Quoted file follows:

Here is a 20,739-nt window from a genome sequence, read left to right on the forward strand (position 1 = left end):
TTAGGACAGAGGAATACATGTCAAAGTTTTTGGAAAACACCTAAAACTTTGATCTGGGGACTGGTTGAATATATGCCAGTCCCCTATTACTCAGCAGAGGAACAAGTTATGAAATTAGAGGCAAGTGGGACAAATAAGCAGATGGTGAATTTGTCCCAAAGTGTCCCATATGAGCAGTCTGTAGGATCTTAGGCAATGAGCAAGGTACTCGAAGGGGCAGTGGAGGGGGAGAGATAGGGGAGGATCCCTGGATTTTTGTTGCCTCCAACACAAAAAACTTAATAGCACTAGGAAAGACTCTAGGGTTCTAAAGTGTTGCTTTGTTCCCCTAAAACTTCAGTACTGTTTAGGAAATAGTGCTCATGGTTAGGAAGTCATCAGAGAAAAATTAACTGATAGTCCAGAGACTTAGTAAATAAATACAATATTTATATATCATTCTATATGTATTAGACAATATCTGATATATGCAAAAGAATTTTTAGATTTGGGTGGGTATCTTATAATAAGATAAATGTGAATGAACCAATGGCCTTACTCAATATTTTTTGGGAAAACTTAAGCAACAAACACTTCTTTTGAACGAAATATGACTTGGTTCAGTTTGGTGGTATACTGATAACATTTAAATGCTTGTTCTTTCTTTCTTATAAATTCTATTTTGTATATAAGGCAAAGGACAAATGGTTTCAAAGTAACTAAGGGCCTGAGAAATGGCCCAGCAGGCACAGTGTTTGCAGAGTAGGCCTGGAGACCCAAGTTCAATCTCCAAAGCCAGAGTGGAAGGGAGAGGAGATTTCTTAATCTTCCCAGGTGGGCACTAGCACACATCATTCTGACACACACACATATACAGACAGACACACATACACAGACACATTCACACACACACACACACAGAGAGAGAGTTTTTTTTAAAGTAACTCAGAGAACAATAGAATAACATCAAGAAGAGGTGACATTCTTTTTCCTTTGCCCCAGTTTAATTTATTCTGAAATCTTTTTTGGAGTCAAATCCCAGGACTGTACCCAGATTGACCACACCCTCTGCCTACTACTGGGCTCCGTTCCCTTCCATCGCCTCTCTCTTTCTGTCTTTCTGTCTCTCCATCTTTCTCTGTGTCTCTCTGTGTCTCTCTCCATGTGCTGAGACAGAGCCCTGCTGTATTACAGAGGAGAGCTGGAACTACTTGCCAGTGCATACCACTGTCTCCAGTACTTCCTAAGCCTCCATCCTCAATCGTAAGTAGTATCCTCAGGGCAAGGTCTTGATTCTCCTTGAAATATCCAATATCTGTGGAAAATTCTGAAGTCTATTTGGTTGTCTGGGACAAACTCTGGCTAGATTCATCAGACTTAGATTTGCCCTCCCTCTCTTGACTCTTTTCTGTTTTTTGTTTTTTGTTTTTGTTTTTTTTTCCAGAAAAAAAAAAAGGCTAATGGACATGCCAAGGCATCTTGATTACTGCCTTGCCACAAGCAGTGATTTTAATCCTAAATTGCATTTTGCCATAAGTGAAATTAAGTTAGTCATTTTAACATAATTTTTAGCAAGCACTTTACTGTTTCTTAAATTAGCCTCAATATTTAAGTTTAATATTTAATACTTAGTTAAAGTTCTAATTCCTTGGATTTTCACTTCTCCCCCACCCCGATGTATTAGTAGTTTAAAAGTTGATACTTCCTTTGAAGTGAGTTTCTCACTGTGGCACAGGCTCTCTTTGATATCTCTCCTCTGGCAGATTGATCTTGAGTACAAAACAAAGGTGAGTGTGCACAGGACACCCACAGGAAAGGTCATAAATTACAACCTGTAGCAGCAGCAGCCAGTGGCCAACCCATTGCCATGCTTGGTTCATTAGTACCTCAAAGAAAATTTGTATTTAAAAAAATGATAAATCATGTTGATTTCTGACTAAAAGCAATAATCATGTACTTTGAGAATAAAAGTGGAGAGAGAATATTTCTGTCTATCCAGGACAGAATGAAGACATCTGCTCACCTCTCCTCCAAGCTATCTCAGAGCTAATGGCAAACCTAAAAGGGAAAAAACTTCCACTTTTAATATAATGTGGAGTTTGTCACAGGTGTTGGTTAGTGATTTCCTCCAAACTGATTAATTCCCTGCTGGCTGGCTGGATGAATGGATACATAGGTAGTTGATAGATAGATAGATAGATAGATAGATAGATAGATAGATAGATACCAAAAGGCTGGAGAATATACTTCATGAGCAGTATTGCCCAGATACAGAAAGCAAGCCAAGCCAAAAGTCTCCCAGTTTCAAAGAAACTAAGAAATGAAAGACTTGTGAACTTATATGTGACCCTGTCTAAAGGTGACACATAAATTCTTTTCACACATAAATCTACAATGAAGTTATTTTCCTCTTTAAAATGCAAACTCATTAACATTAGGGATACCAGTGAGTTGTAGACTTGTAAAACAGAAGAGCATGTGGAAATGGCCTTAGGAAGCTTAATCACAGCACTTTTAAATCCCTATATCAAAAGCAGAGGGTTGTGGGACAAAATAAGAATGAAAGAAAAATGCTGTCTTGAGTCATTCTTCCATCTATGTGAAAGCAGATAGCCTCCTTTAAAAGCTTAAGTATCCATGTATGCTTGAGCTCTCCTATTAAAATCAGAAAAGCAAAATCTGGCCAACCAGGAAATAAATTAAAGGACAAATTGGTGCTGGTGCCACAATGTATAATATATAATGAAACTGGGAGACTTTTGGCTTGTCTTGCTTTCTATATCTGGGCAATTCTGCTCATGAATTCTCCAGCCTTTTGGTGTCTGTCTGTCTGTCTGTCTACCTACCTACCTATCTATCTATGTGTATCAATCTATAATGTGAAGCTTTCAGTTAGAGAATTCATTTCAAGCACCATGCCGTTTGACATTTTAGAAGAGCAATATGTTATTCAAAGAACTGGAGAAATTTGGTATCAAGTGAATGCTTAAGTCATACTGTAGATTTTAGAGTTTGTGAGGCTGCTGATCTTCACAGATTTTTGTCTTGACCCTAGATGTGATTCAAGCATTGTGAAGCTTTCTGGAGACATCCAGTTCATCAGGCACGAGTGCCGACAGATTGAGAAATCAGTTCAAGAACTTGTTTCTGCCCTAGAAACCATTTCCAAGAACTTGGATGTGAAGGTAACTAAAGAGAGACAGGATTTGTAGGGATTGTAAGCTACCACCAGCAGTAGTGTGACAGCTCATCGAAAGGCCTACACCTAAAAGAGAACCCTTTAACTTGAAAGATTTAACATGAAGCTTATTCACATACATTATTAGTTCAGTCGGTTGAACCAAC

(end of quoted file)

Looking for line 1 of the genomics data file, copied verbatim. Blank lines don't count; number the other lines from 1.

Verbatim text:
Here is a 20,739-nt window from a genome sequence, read left to right on the forward strand (position 1 = left end):